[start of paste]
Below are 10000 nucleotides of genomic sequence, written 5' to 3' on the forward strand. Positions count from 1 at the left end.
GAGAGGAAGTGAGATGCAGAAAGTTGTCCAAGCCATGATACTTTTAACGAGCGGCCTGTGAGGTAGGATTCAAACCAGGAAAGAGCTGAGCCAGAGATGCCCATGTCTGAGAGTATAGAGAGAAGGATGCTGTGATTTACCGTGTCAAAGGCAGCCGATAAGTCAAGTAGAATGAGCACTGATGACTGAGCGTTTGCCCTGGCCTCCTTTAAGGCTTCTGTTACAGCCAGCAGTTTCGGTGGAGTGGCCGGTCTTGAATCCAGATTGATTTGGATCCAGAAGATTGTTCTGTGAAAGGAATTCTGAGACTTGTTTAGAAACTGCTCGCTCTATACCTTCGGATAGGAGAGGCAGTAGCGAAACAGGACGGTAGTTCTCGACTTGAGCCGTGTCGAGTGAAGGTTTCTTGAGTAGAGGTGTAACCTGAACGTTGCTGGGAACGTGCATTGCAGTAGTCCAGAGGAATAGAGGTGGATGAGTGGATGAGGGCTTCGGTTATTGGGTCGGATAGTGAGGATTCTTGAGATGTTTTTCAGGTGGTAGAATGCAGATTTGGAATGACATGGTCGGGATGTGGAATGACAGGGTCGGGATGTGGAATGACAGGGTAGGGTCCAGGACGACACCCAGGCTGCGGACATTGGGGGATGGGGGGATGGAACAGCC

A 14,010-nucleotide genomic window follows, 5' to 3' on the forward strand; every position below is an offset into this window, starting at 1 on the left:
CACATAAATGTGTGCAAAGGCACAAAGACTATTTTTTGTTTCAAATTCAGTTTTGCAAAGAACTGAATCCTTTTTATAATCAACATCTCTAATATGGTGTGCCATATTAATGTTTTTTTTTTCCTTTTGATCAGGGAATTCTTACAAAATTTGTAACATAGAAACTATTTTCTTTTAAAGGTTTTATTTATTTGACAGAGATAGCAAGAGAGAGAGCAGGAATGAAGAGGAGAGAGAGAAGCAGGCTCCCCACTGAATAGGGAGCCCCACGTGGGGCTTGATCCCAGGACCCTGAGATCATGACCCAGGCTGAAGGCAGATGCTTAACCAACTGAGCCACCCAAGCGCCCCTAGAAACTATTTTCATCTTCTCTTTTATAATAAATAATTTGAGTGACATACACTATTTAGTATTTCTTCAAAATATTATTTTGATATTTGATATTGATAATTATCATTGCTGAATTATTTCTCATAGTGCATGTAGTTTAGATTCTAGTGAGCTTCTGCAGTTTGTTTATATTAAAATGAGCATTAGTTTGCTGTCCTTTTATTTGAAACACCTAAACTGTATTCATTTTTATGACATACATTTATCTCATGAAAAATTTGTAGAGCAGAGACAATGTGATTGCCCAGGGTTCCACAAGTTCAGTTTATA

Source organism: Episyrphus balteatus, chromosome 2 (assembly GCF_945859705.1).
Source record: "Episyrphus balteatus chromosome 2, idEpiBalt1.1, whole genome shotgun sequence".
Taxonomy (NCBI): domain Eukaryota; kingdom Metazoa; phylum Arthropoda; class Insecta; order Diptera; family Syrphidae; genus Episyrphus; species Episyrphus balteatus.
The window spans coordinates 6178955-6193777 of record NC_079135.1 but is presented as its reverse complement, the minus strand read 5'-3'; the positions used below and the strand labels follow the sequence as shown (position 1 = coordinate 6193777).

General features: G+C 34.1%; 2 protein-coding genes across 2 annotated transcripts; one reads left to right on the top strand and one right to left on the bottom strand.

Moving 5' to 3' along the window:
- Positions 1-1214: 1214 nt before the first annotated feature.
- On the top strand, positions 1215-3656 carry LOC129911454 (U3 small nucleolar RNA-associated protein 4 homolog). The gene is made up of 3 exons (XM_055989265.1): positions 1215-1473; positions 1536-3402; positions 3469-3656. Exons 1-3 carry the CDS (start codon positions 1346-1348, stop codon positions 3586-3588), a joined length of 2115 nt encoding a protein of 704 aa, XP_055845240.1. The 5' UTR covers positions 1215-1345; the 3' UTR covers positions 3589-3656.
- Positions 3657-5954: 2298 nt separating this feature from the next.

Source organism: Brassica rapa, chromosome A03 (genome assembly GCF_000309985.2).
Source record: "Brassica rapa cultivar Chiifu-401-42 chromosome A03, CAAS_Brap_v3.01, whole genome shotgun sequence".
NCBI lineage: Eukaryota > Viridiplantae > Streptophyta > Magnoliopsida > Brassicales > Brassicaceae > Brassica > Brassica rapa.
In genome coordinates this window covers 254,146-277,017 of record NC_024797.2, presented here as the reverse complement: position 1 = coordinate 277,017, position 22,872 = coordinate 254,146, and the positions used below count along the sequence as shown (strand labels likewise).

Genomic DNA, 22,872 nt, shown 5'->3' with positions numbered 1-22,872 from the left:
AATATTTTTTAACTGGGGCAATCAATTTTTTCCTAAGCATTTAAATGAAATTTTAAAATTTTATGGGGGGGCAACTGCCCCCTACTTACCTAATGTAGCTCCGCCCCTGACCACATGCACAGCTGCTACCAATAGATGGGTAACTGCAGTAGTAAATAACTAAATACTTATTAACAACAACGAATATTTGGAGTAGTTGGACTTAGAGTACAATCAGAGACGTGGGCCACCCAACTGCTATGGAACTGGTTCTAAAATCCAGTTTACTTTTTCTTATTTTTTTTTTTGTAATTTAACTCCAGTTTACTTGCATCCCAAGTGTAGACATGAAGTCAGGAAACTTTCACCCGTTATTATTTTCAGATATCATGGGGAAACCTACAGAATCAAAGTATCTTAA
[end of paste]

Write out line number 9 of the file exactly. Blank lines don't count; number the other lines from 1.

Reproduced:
General features: G+C 34.1%; 2 protein-coding genes across 2 annotated transcripts; one reads left to right on the top strand and one right to left on the bottom strand.